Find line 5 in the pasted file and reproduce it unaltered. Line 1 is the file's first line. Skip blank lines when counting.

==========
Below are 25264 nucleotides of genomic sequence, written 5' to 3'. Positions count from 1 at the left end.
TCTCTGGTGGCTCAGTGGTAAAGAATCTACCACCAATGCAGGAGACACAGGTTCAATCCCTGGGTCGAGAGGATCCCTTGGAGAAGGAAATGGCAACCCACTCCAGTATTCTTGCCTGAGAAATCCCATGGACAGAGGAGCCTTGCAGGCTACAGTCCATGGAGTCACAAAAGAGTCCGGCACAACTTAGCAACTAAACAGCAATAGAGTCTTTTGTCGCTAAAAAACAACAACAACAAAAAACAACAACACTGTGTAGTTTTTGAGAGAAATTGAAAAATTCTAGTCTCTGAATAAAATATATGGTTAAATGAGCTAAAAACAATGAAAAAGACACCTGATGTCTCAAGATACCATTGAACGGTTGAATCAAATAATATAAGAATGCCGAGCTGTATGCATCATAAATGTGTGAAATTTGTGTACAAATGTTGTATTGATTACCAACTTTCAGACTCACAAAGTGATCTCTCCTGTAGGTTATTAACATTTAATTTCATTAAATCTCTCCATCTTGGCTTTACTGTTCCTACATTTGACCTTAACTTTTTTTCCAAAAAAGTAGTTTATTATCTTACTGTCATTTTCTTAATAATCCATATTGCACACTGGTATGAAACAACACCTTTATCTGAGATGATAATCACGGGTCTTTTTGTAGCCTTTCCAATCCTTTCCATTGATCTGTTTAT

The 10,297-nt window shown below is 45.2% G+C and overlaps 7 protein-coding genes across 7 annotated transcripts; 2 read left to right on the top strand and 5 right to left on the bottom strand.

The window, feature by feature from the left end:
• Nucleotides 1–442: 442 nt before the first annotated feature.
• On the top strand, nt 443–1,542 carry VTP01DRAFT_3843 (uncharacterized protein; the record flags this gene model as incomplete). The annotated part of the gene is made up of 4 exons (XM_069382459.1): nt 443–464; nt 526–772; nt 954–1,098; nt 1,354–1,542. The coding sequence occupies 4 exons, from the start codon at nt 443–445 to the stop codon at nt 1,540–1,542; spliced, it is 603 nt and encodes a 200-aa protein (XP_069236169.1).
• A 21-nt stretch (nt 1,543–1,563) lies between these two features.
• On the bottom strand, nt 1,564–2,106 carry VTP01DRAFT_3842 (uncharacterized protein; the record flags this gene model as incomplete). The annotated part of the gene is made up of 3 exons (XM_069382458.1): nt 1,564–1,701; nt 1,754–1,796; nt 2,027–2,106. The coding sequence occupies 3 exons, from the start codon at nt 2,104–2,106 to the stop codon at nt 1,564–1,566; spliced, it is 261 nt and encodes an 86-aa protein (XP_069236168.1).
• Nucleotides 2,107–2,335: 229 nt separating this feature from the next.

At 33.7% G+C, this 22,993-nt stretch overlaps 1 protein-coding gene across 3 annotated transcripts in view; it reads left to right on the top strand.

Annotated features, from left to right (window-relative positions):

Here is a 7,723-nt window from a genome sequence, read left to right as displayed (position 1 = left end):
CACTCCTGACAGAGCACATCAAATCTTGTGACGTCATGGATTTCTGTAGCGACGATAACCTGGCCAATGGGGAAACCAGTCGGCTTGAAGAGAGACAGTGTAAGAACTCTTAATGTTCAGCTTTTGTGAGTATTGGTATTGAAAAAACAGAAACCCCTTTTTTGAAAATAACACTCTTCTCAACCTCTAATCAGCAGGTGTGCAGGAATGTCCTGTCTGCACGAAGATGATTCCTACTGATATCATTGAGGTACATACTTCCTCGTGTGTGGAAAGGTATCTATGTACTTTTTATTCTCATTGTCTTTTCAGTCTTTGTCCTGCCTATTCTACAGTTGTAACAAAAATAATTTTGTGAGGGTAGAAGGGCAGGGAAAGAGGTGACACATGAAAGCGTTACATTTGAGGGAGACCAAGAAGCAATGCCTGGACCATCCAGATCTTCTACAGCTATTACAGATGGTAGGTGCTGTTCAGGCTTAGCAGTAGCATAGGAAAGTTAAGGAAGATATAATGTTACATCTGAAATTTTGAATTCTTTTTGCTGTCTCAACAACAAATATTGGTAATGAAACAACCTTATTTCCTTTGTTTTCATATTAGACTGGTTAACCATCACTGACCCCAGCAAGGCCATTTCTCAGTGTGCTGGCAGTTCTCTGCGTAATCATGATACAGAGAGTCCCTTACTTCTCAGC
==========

• Nucleotides 1–442: 442 nt before the first annotated feature.